To Shrink a Goat, Warm the Globe
If a young Italian goat magically joined Alice in a climate-changed Wonderland, new research suggests it would skip the fattening cake and suckle instead at the body-shrinking potion.
As global warming’s grip strengthens around the Italian Alps’ already-diminutive chamois — as the goat-antelope species that was studied is known — temperature rise appears to be wringing the body weight out of the population’s yearlings.
“Dude, where's my body mass?”
Credit: Umberto Nicoletti
Between 1979 and 2010, as spring and summer temperatures in parts of the Italian Alps rose by more than 5°F, the average weight of the 1- to 2-year-old chamois that live there shrunk by what Philip Stephens, a Durham University professor, described as an “astonishing” 20 to 25 percent.
“It does look like there’s a direct relationship to temperature,” said Stephens. He was part of a team that analyzed the body sizes of 10,455 yearlings shot by hunters during the study period. The findings were published in Frontiers in Zoology.
The average weights of juveniles were analyzed because there was a lot of data on them — the hunters bagged more Bambis than Bambis’ mothers. But the paper’s lead author, Tom Mason, now a postdoctoral researcher at Laval University, said the data he has seen on older chamois suggests to him that they, too, are shrinking.
If that’s true, then greatness is being baked out of the ungulate princes of Italy’s montane forests, with potentially ecosystem-rattling consequences.
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Global warming tends to spur animals to evolve to become smaller to help them cope with heat. That has been the case both in recent and prehistoric times. The phenomenon is pronounced in mammals, with larger species generally faring better in cold environments than in warm ones. National University of Singapore researchers reviewed scientific literature on this several years ago, reporting in Nature Climate Change that they found reports of 36 animal species shrinking as temperatures rose, compared with nine of them getting bigger:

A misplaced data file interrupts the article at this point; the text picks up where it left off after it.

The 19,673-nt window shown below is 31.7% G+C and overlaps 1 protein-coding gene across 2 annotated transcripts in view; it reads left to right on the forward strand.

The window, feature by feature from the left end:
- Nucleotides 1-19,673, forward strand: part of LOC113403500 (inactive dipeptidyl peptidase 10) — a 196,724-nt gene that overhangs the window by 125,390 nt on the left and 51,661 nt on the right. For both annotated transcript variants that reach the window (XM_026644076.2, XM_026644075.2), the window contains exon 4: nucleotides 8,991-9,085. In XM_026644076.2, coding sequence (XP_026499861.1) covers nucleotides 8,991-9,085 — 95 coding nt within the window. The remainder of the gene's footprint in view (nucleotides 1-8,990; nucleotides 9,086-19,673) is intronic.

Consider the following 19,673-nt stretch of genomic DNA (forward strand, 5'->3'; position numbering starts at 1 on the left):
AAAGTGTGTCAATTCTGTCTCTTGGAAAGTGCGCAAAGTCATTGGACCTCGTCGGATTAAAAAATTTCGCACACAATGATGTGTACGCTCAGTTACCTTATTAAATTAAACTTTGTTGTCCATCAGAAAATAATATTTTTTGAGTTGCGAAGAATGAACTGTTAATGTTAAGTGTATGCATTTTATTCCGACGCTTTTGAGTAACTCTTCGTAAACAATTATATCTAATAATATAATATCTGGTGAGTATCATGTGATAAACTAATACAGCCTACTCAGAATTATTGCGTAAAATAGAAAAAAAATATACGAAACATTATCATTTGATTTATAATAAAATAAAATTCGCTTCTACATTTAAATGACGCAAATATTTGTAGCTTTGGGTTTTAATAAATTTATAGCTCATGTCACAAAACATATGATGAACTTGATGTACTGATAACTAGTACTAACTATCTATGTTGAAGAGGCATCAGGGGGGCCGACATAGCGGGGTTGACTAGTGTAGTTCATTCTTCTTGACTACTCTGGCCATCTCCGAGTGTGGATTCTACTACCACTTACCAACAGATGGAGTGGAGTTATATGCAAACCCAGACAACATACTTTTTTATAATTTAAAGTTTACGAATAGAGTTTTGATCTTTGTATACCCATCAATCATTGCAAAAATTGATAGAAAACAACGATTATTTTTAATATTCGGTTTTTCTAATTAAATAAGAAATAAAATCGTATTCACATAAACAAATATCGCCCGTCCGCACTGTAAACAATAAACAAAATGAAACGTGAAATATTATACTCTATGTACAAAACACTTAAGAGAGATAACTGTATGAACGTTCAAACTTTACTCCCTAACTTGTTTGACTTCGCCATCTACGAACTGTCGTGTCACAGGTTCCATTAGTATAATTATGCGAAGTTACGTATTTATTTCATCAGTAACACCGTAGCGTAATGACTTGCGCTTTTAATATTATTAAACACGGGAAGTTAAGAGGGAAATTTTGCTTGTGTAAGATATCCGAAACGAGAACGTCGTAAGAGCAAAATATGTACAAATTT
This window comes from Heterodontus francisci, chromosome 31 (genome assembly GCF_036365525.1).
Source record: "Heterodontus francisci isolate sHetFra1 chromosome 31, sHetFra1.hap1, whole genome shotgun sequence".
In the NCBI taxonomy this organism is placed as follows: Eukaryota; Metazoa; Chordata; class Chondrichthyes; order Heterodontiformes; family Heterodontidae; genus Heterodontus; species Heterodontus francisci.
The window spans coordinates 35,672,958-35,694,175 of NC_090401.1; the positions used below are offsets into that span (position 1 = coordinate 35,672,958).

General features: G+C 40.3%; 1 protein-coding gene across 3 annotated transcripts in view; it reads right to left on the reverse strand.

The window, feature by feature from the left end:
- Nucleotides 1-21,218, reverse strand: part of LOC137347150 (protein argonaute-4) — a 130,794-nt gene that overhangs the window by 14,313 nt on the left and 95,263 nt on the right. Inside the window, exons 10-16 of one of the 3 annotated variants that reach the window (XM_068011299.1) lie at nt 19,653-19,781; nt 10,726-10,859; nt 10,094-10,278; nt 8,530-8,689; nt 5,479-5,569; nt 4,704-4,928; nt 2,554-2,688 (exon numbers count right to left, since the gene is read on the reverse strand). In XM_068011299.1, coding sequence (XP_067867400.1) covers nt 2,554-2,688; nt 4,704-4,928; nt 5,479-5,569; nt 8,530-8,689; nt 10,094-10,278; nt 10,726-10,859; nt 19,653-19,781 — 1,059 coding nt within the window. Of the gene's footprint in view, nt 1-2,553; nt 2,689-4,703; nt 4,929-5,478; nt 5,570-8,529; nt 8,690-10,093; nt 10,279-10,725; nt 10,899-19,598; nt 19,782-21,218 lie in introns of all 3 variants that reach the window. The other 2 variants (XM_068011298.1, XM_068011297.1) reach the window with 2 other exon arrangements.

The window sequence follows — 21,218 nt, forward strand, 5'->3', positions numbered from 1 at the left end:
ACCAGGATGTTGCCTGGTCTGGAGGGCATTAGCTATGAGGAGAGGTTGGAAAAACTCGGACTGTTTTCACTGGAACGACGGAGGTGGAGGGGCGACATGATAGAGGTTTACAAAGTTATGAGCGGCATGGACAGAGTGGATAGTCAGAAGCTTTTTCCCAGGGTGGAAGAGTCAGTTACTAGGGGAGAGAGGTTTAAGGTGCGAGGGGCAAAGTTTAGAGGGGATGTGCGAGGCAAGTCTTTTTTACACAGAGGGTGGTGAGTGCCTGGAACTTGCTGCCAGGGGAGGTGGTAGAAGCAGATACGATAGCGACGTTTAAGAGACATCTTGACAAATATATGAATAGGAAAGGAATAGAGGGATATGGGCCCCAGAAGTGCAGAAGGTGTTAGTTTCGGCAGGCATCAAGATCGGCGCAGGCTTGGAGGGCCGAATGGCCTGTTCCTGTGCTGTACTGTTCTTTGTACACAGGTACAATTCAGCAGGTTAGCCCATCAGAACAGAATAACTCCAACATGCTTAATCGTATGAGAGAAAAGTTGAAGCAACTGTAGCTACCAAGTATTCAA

Click to enlarge. Credit: Nature Climate Change
But it’s not known whether the chamois are shrinking to adapt to the changing climate, or whether the warmer conditions are simply leaving them hungry and undernourished.
During the study period, hunting pressures within the three studied areas declined, which increased herd sizes, potentially increasing competition for food. Mason, however, says the trend toward smaller chamois continued even after population densities stabilized during the second half of the study period.
It’s also possible that the young chamois are becoming less frantic about piling on pounds during spring and summer, because the winters are less brutal than they used to be. But Mason points out that the region does still occasionally experience severe winters.
The researchers wondered whether food was in shorter supply than it used to be. But when they analyzed satellite imagery, they found that the vegetation upon which the chamois feed did not decline during the study period.
Could it be that it’s just getting too darned hot to eat?
The team speculates that the rising temperatures during the key feeding seasons of spring and summer might be forcing the animals to be slothful when they would otherwise be eating — though more research would be needed to confirm whether that’s the case.
“When it gets really hot, they can’t forage for as much time,” Mason said. “It forces them to sit around in the shade and rest more.”
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